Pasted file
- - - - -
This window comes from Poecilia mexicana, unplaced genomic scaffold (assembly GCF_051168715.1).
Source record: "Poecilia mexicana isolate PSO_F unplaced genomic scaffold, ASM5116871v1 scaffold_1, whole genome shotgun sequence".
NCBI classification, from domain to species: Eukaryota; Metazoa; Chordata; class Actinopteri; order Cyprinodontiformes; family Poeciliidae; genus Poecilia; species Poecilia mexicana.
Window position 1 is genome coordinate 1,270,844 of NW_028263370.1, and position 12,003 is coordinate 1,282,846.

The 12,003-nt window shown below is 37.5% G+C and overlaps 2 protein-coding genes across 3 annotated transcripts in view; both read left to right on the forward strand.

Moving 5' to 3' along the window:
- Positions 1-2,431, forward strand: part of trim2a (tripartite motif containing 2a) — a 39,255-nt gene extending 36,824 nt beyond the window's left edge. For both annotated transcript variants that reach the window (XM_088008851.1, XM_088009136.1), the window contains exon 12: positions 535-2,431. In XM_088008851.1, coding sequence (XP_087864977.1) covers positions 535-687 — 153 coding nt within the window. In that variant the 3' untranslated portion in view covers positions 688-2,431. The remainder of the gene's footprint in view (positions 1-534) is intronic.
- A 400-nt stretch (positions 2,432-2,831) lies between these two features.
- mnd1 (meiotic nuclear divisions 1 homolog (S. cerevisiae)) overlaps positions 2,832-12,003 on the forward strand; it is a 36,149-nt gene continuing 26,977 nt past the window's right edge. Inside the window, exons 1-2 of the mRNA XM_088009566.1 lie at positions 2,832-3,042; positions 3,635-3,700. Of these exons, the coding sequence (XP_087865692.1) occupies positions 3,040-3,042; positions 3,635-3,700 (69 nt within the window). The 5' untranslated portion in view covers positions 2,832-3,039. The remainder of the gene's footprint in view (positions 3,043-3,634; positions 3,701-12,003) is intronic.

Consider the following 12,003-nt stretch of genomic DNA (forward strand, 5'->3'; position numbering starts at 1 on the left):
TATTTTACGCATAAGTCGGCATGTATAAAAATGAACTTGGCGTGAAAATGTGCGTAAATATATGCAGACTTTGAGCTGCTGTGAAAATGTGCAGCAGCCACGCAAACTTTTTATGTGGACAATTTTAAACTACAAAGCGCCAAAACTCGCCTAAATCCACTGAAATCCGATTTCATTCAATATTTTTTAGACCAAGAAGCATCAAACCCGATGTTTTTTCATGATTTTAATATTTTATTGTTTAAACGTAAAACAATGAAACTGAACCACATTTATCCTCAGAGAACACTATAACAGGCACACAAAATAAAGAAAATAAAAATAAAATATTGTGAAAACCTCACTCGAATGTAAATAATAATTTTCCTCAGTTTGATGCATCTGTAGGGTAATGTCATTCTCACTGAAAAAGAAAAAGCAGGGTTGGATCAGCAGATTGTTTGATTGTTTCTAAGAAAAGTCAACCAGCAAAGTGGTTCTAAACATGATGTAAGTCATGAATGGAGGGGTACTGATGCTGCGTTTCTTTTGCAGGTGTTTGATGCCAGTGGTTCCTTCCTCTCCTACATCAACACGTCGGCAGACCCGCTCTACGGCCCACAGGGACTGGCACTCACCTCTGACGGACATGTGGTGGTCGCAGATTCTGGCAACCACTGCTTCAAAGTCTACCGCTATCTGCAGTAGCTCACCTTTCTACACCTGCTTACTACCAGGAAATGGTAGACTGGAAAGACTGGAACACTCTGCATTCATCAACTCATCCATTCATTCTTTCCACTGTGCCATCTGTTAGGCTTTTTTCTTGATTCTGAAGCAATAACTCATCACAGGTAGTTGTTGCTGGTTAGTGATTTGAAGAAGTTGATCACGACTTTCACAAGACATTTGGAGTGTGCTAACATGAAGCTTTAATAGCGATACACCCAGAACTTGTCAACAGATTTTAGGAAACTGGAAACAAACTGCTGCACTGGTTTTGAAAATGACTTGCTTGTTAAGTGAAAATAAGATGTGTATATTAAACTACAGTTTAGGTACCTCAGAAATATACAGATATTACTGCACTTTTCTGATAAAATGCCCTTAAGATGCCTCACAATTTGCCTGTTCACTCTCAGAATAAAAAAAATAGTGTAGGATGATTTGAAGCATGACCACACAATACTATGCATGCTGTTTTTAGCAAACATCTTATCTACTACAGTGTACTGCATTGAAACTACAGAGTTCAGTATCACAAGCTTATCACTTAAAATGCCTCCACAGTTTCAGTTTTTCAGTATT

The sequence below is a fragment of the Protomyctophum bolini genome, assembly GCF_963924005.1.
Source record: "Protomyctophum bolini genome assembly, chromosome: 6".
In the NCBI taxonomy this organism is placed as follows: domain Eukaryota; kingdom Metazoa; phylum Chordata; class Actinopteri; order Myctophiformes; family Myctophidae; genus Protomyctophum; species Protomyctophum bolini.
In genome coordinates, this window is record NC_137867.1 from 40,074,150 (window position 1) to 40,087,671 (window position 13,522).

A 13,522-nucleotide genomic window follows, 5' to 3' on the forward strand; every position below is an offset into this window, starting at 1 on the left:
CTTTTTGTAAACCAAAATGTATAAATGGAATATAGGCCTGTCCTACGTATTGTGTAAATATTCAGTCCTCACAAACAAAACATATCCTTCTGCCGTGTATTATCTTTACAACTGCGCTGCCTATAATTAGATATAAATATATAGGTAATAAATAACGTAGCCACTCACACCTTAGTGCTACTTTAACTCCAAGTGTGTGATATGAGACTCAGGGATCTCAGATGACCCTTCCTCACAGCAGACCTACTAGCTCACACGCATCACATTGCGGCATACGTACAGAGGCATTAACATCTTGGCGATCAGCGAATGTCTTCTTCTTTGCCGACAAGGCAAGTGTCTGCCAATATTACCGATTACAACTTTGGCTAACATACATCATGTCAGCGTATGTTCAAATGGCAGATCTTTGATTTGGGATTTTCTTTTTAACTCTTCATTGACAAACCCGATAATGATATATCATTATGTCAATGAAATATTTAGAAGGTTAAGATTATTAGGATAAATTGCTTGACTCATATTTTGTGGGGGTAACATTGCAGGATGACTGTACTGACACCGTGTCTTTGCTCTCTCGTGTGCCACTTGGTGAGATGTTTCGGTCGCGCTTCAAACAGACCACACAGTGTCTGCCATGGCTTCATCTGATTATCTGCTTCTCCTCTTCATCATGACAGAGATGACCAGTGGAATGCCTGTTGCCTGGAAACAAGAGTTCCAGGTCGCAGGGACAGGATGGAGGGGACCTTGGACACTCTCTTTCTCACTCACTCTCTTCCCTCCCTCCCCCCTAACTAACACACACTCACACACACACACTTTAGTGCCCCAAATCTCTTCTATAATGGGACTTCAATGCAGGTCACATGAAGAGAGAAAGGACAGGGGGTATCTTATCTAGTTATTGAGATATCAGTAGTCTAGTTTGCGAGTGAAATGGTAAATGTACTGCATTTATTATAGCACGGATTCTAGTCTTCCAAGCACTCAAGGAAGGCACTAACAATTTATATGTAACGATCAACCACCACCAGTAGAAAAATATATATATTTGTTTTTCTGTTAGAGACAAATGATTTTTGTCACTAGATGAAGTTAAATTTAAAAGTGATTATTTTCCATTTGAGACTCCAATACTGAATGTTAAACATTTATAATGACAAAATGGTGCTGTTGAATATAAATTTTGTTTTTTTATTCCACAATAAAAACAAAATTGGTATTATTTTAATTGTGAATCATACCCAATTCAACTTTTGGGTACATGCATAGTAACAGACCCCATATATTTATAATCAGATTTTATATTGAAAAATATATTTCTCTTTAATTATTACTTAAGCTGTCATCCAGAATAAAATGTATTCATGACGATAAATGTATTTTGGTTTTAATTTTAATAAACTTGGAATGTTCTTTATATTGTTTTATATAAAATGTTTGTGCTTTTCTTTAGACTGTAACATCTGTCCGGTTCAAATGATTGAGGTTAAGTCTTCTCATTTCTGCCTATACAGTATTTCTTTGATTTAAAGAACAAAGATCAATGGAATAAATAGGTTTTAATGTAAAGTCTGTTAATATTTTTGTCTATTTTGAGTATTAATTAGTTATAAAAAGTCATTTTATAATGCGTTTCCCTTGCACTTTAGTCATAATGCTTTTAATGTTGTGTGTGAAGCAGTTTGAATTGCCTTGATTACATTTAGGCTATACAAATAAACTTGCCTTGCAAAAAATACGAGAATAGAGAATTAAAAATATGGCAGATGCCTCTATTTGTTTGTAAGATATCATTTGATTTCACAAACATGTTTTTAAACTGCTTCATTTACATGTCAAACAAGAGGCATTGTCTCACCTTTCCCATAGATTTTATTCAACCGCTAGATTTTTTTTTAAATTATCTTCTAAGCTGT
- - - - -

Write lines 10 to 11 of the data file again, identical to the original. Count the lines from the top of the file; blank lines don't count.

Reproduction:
Consider the following 12,003-nt stretch of genomic DNA (forward strand, 5'->3'; position numbering starts at 1 on the left):
TATTTTACGCATAAGTCGGCATGTATAAAAATGAACTTGGCGTGAAAATGTGCGTAAATATATGCAGACTTTGAGCTGCTGTGAAAATGTGCAGCAGCCACGCAAACTTTTTATGTGGACAATTTTAAACTACAAAGCGCCAAAACTCGCCTAAATCCACTGAAATCCGATTTCATTCAATATTTTTTAGACCAAGAAGCATCAAACCCGATGTTTTTTCATGATTTTAATATTTTATTGTTTAAACGTAAAACAATGAAACTGAACCACATTTATCCTCAGAGAACACTATAACAGGCACACAAAATAAAGAAAATAAAAATAAAATATTGTGAAAACCTCACTCGAATGTAAATAATAATTTTCCTCAGTTTGATGCATCTGTAGGGTAATGTCATTCTCACTGAAAAAGAAAAAGCAGGGTTGGATCAGCAGATTGTTTGATTGTTTCTAAGAAAAGTCAACCAGCAAAGTGGTTCTAAACATGATGTAAGTCATGAATGGAGGGGTACTGATGCTGCGTTTCTTTTGCAGGTGTTTGATGCCAGTGGTTCCTTCCTCTCCTACATCAACACGTCGGCAGACCCGCTCTACGGCCCACAGGGACTGGCACTCACCTCTGACGGACATGTGGTGGTCGCAGATTCTGGCAACCACTGCTTCAAAGTCTACCGCTATCTGCAGTAGCTCACCTTTCTACACCTGCTTACTACCAGGAAATGGTAGACTGGAAAGACTGGAACACTCTGCATTCATCAACTCATCCATTCATTCTTTCCACTGTGCCATCTGTTAGGCTTTTTTCTTGATTCTGAAGCAATAACTCATCACAGGTAGTTGTTGCTGGTTAGTGATTTGAAGAAGTTGATCACGACTTTCACAAGACATTTGGAGTGTGCTAACATGAAGCTTTAATAGCGATACACCCAGAACTTGTCAACAGATTTTAGGAAACTGGAAACAAACTGCTGCACTGGTTTTGAAAATGACTTGCTTGTTAAGTGAAAATAAGATGTGTATATTAAACTACAGTTTAGGTACCTCAGAAATATACAGATATTACTGCACTTTTCTGATAAAATGCCCTTAAGATGCCTCACAATTTGCCTGTTCACTCTCAGAATAAAAAAAATAGTGTAGGATGATTTGAAGCATGACCACACAATACTATGCATGCTGTTTTTAGCAAACATCTTATCTACTACAGTGTACTGCATTGAAACTACAGAGTTCAGTATCACAAGCTTATCACTTAAAATGCCTCCACAGTTTCAGTTTTTCAGTATT